TO PARAPHRASE George Orwell, you can't throw a brick in Boston without hitting either a writer or the kind of reader who would be a writer if an early dose of literature had not stunned him into silence. My mailman is one of these serious readers. The other day he told me that he had just finished Michael Scammell's 1,000-page biography of Alexander Solzhenitsyn.
"Did you like it?" I asked.
"Oh, yes -- it shows us the man behind the saint -- petty, irascible, susceptible to female charms. Human, all too human," he replied. It was like talking to The New York Review of Books.
Perhaps it's the presence of so many universities, perhaps it's the lingering spell of Boston's 19th-century literary renaissance, of which, as Emerson said, "the reverberation is louder than the thunderclap," or perhaps it's Boston's new status as Yuppie mecca -- but from whatever combination of causes this town teems with people like my mailman. The trains and buses are full of secretaries and clerks, lawyers and businessmen, burrowing pleasurably into books. This climate of esteem for the written word makes it as easy to believe in the reality of culture in Boston as it is to believe in the reality of power in Washington. If you tell someone you're a writer here, you don't have to say it with shame. Writing is not thought to be synonymous with loafing, failure, or pretension. As a vestige of the vanished Brahmin aristocracy, something of the old deference toward literary culture still clings to the streetlamps and alleys, the cobbled streets and brass door this 18th-century city. Surrounded by this buzz of approbation, writers find Boston a good place to live and work.
Not that Boston is an ideal habitat for writers. For one thing, "It's a city without Jews," says Ward Just, whose latest novel, American Blues, was published last year by Viking. "There's no social yeast here -- the town doesn't rise. It needs more Jews," Just told me. For another, said Just, "the Ritz has the only bar downtown that isn't a meatmarket." Just did admit that he relished "the primeval anger displayed on the Southeast Expressway," and that when he lived in Back Bay he used to lift the pressure of his sentences by walking through the choked streets and "marveling at the traffic jams." A character in a series of stories Just is writing says of Boston, " I suppose it's obvious that I have no affection for this spoiled city and its noisy inhabitants. It is an indolent city. It is racist to the bone and in obvious political decline and like any declining city is by turns peevish and arrogant." Are these the author's own views?" "I guess I have a love/hate relationship with the place. Funny thing, the more I write about this guy [a Boston lawyer] the fonder I get of him and of Boston."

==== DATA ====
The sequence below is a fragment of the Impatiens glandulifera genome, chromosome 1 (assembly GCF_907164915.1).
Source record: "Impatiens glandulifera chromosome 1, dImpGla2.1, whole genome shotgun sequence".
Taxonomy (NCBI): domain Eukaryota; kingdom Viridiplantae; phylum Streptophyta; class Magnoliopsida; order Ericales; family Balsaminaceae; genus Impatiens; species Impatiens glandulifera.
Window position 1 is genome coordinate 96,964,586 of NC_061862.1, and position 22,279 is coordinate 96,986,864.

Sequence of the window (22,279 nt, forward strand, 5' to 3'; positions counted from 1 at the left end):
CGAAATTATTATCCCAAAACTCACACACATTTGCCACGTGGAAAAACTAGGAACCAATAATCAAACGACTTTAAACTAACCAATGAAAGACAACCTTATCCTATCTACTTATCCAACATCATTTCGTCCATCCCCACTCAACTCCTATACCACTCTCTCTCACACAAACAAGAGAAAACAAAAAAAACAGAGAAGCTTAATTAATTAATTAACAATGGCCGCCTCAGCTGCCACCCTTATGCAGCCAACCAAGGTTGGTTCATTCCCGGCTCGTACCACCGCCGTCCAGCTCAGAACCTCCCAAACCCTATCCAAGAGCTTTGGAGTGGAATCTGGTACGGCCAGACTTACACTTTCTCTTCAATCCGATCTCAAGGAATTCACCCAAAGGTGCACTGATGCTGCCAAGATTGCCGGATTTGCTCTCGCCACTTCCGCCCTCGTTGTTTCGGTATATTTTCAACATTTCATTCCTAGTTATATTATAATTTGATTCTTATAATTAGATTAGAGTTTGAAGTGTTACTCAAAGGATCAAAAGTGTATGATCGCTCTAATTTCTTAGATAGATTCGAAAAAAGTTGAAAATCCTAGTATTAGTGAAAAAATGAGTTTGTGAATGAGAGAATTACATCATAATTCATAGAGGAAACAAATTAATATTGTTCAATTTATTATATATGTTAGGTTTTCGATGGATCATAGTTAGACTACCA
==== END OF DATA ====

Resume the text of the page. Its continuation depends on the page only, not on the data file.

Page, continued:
Just now lives north of Boston, in rustic Andover, but says his "cultural location is halfway between the Chicago of my youth and Boston." "I think it's called Buffalo," I heard his wife call to him on the other end of the phone.
DAN WAKEFIELD lives on Beacon Hill, and is happy his neighbors aren't writers. "There is a large literary community in Boston, but I don't feel under the pressure of it," he says. Wakefield, whose new novel, Selling Out, will be published by Little, Brown in May, went on to compare Boston with Hollywood, where he lived for several years. "Out there, you couldn't escape from the talk about deals, options, projects of all kinds. Here, people do different things."
Still, at least one of his Beacon Hill neighbors works at the same trade as Wakefield -- James Carroll, author of Prince of Peace, a novel published last fall by Little, Brown. Carroll spent nearly te whole of our conversation saying nice things about other Boston writers. Thus, the novelist Anne Bernays gets a bow for "practically singlehandedly" setting up the city's thriving chapter of P.E.N. Robert Stone, who lives somewhere in the deeps of Massachusetts, is "our Conrad," Dan Wakefield's latest novel is "wonderful," George V. Higgins (The Friends of Eddie Coyle et. al. ) is a local asset, and Ward Just is a "great writer." "His In the City of Fear still haunts me," he says. Sharing his tastes, I came away admiring his character. Imagine the torrent of bitchery you'd get from a Washington journalist if you asked him what he thought of his colleagues.